Carbon Copy Cloner isn't shareware, but I can recommend it highly and use it heavily. SuperDuper is also good and even cheaper (if Carbon Copy Cloner's modest cost is an issue). There are other good options, as well, including ChronoSync.
I have used Carbon Copy Cloner for years and have had excellent results. I just delete Prosoft apps from my computer because of their going to the subscription model, and, quite frankly, the tools that Drive Genius has are not as necessary, as file/disk maintenance is not a big issue for me anymore.
 


Sounds worth a try with Carbon Copy Cloner, since Prosoft software has its own issues and questionable future.

As somewhat of a follow up, or perhaps this is a digression, or perhaps a complaint:

My whole kerfuffle over backup apps could have been easily avoided if macOS Finder (via simple drag and drop) had the ability to move files to my network music server without bombing out over what appear to be minor anomalies, or unnecessary "permissions" glitches.

Backup applications seem to be able to handle these (fake-news) glitches with aplomb and simply log the blip and proceed to complete a transfer of files.

Ironically, Finder has no problem transferring files from the network server to external hard drives or back onto a Mac.
 


Another vote for Carbon Copy Cloner. I've used it for 3 years; one of the top 5 most bulletproof apps I've ever encountered. Well worth the modest cost.

Also, I just started using the automated (i.e., scheduled) backup feature last weekend. Extremely simple, and works beautifully; the documentation provided on bombich.com got me going within 10 minutes.

Side note: I tested CCC's automated backup support because I have an elderly family member who is no longer able to handle the basic maintenance of his Mac -- including backups. I'd considered Time Machine, but experiences reported by several friends who use it (or used it) convinced me that there would be too many situations/notifications that would confuse said family member.

CCC, on the other hand, handles things very quietly (unless there's an error), and provides some setup options to keep the backup from interfering with my relative's work.
 



I use both Carbon Copy Cloner and ChronoSync. I like both of them. They are what I think Mac OS software should always be: they just work, they are well maintained, and you do not have to get them from the App Store.

I generally use CCC for whole drive backups. I run ChronoSync for specific tasks. I have backup tasks set up for backing up my main image folder to three drives, one for backing up desktop images to Dropbox, one to backup new desktop images to my other internal drives, etc. You add any tasks you set up to a group so that the whole group of tasks can be run. It’s as simple or as complex as you want it to be.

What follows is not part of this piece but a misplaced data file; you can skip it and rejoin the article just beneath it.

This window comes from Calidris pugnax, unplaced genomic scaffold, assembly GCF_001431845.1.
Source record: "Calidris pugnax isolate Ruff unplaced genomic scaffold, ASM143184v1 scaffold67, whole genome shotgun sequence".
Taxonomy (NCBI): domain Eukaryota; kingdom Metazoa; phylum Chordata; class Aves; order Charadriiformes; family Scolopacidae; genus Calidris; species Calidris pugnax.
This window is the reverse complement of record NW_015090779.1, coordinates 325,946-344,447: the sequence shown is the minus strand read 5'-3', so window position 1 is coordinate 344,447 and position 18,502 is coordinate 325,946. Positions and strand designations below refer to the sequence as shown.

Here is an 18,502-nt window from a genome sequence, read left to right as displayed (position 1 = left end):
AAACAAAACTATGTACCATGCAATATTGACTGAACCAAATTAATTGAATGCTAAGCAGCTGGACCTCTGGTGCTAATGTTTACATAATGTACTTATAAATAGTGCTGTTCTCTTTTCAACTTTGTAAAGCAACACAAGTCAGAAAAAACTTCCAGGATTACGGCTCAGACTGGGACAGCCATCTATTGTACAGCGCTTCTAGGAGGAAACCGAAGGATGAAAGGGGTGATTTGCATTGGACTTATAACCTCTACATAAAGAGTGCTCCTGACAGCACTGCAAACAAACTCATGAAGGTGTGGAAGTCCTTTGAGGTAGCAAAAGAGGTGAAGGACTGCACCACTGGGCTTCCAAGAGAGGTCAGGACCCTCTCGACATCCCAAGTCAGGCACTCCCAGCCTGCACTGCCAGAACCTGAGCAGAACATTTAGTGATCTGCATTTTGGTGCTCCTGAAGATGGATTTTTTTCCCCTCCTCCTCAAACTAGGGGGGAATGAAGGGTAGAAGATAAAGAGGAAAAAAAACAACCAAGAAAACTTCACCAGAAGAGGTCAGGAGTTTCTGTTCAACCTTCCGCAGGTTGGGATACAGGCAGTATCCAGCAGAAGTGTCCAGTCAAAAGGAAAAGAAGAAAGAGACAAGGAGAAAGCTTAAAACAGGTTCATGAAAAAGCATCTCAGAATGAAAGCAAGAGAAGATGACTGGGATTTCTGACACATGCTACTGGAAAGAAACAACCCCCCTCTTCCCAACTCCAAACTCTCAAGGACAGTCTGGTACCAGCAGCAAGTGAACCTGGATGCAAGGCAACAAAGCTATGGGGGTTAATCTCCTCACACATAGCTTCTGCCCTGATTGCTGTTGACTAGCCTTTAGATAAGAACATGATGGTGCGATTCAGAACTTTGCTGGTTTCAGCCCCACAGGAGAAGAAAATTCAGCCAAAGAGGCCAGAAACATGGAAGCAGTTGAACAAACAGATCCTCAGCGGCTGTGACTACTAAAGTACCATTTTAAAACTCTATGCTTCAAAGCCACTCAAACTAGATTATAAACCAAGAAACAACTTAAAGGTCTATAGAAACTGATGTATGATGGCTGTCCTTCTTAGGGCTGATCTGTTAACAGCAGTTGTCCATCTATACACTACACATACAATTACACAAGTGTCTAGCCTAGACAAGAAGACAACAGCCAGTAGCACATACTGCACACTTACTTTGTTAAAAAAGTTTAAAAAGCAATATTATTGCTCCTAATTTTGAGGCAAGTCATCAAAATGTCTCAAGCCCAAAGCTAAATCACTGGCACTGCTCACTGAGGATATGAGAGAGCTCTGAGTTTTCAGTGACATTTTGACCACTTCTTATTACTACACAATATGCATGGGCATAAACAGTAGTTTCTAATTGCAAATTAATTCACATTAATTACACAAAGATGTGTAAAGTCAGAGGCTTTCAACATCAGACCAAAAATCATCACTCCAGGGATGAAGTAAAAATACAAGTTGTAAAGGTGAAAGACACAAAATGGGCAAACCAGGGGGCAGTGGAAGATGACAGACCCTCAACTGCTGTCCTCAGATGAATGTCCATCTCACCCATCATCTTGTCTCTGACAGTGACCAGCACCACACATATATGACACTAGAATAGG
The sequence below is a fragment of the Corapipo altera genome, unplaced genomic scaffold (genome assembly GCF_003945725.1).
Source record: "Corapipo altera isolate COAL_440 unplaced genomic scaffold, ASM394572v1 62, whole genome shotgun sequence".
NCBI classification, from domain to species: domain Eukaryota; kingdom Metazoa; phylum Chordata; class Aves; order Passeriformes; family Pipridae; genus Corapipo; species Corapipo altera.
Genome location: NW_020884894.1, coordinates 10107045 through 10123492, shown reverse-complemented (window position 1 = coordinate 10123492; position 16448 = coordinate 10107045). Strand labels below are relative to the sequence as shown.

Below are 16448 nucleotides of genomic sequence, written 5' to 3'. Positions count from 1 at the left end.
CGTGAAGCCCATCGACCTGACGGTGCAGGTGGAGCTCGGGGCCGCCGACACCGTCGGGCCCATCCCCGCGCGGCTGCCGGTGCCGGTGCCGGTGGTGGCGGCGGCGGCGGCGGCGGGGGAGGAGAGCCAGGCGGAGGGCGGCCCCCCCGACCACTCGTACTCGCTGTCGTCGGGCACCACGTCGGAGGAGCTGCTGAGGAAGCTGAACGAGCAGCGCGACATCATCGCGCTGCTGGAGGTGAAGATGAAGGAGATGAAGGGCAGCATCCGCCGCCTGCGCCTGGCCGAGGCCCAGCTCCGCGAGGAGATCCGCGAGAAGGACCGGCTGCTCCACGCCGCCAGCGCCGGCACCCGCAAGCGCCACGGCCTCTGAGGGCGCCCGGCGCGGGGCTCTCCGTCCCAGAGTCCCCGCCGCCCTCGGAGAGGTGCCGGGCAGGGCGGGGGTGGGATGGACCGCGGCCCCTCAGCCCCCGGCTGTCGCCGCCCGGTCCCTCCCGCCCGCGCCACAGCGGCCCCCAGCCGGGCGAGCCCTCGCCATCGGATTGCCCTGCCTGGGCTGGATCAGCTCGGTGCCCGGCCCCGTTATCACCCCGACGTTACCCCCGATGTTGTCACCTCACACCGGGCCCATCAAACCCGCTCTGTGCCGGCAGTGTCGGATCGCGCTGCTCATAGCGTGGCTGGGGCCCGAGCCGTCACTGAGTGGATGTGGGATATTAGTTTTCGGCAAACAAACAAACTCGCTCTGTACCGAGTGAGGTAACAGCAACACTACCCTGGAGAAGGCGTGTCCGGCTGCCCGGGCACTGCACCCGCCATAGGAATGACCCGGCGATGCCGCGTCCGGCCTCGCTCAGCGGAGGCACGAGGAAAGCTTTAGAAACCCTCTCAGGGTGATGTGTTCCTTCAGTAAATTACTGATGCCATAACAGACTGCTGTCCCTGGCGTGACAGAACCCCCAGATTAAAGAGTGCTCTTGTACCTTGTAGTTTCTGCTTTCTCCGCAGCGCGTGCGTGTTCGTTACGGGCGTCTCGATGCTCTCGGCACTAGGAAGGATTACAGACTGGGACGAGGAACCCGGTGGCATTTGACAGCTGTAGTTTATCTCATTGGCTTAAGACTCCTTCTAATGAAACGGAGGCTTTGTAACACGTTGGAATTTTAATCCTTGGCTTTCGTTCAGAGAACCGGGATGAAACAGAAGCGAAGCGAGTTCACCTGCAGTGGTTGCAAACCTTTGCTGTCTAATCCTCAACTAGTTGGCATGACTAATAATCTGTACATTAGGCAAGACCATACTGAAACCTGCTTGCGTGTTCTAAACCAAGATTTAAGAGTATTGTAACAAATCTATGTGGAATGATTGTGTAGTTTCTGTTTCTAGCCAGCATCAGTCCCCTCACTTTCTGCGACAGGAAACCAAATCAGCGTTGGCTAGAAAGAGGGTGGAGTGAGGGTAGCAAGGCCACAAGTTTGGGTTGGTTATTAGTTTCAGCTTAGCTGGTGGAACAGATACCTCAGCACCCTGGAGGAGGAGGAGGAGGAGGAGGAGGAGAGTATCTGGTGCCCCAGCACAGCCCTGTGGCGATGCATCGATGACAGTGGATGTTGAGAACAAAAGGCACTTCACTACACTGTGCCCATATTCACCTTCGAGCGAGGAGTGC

Whenever I have added images, or have processed or edited them, I run my ChronoSync image backup. I run a backup of my iTunes folder if I add something to my iTunes library. And so forth.
 


I use both Carbon Copy Cloner (CCC) and Time Machine.
CCC is best if one has to restore the whole drive. Time Machine's frequent incremental backups make it good for retrieving recent files.

Also, if one backup is good, two are better. In these days of cheap external hard drives, I dedicate one to CCC and one to Time Machine. That way, if my main hard drive goes, I still have my backups, including a bootable one on CCC. I used that for a while when the drive on my old iMac failed and I was waiting for a new iMac.
 


Ric Ford

MacInTouch
I use both Carbon Copy Cloner (CCC) and Time Machine.
CCC is best if one has to restore the whole drive. Time Machine's frequent incremental backups make it good for retrieving recent files. Also, if one backup is good, two are better....
I agree, and here's a system that has worked well for me, for what it's worth, in case it's helpful to anyone else:
  • Keep 25%+ free space on main drive (SSD).
  • Attach two backup drives directly to computer USB 3 ports. At least one is an SSD for rapid recovery.
  • Backup drives are each double the size of the main drive.
  • Each backup drive is split into two volumes, one for CCC and one for Time Machine.
  • Backup drives are certified before first use (using SoftRAID). I also check them periodically for SMART errors (which requires installing the SAT SMART driver).
  • CCC SafetyNet is enabled. I periodically enable Find and replace corrupted files to double-check operations.
  • Drives are rotated weekly (and before any travel, major updates, etc.)
  • I do manual backups several times per day and after any significant amount of work.
    • Carbon Copy Cloner is run manually, using tasks in the Task bar and checking completion status.
    • Time Machine is in my menu bar, and I also manually invoke it with the "Back Up Now" menu item whenever I've done a bunch of work.
  • I keep logs/folders to track drive certification and status, backup changes and issues (e.g. Time Machine deletions for space).
  • I keep CCC volumes dismounted while not actively being used as a backup target. (Ransomware hasn't hit Macs too hard yet, but it's a huge issue on other platforms.)
This probably all started when I had a GCC HyperDrive that died with the notorious hard drive seek mechanism failure. I've been pretty hard-core about backing up ever since. :-)
 


Another vote for Carbon Copy Cloner. I've used it for 3 years; one of the top 5 most bulletproof apps I've ever encountered. Well worth the modest cost.